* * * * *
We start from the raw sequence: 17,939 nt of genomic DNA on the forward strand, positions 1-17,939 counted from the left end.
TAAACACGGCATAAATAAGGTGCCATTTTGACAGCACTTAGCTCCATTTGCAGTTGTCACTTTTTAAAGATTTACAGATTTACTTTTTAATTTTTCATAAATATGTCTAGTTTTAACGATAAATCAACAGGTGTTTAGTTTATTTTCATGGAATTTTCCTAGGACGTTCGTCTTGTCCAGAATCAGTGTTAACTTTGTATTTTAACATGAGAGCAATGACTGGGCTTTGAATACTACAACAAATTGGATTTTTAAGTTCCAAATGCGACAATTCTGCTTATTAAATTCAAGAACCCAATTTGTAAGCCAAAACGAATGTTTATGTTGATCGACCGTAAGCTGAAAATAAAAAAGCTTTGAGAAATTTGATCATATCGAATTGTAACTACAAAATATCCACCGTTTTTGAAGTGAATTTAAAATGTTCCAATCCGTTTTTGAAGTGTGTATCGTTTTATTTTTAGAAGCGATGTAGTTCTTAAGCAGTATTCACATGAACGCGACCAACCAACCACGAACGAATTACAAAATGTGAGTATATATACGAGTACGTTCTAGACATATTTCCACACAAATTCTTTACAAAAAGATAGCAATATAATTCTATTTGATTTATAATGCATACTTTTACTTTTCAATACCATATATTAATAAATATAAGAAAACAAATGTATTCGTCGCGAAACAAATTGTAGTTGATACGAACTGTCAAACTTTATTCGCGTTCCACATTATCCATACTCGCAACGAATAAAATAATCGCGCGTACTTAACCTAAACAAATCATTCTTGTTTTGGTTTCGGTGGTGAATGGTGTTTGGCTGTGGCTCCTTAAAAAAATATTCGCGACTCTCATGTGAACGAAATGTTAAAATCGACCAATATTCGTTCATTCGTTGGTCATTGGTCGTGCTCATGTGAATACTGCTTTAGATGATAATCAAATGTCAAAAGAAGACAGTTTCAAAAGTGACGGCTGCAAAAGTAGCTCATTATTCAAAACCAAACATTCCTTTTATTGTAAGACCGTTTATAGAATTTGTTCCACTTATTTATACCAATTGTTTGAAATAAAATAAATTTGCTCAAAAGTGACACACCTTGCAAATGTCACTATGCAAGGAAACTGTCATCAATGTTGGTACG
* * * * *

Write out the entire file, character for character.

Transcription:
We start from the raw sequence: 17,939 nt of genomic DNA on the forward strand, positions 1-17,939 counted from the left end.
TAAACACGGCATAAATAAGGTGCCATTTTGACAGCACTTAGCTCCATTTGCAGTTGTCACTTTTTAAAGATTTACAGATTTACTTTTTAATTTTTCATAAATATGTCTAGTTTTAACGATAAATCAACAGGTGTTTAGTTTATTTTCATGGAATTTTCCTAGGACGTTCGTCTTGTCCAGAATCAGTGTTAACTTTGTATTTTAACATGAGAGCAATGACTGGGCTTTGAATACTACAACAAATTGGATTTTTAAGTTCCAAATGCGACAATTCTGCTTATTAAATTCAAGAACCCAATTTGTAAGCCAAAACGAATGTTTATGTTGATCGACCGTAAGCTGAAAATAAAAAAGCTTTGAGAAATTTGATCATATCGAATTGTAACTACAAAATATCCACCGTTTTTGAAGTGAATTTAAAATGTTCCAATCCGTTTTTGAAGTGTGTATCGTTTTATTTTTAGAAGCGATGTAGTTCTTAAGCAGTATTCACATGAACGCGACCAACCAACCACGAACGAATTACAAAATGTGAGTATATATACGAGTACGTTCTAGACATATTTCCACACAAATTCTTTACAAAAAGATAGCAATATAATTCTATTTGATTTATAATGCATACTTTTACTTTTCAATACCATATATTAATAAATATAAGAAAACAAATGTATTCGTCGCGAAACAAATTGTAGTTGATACGAACTGTCAAACTTTATTCGCGTTCCACATTATCCATACTCGCAACGAATAAAATAATCGCGCGTACTTAACCTAAACAAATCATTCTTGTTTTGGTTTCGGTGGTGAATGGTGTTTGGCTGTGGCTCCTTAAAAAAATATTCGCGACTCTCATGTGAACGAAATGTTAAAATCGACCAATATTCGTTCATTCGTTGGTCATTGGTCGTGCTCATGTGAATACTGCTTTAGATGATAATCAAATGTCAAAAGAAGACAGTTTCAAAAGTGACGGCTGCAAAAGTAGCTCATTATTCAAAACCAAACATTCCTTTTATTGTAAGACCGTTTATAGAATTTGTTCCACTTATTTATACCAATTGTTTGAAATAAAATAAATTTGCTCAAAAGTGACACACCTTGCAAATGTCACTATGCAAGGAAACTGTCATCAATGTTGGTACG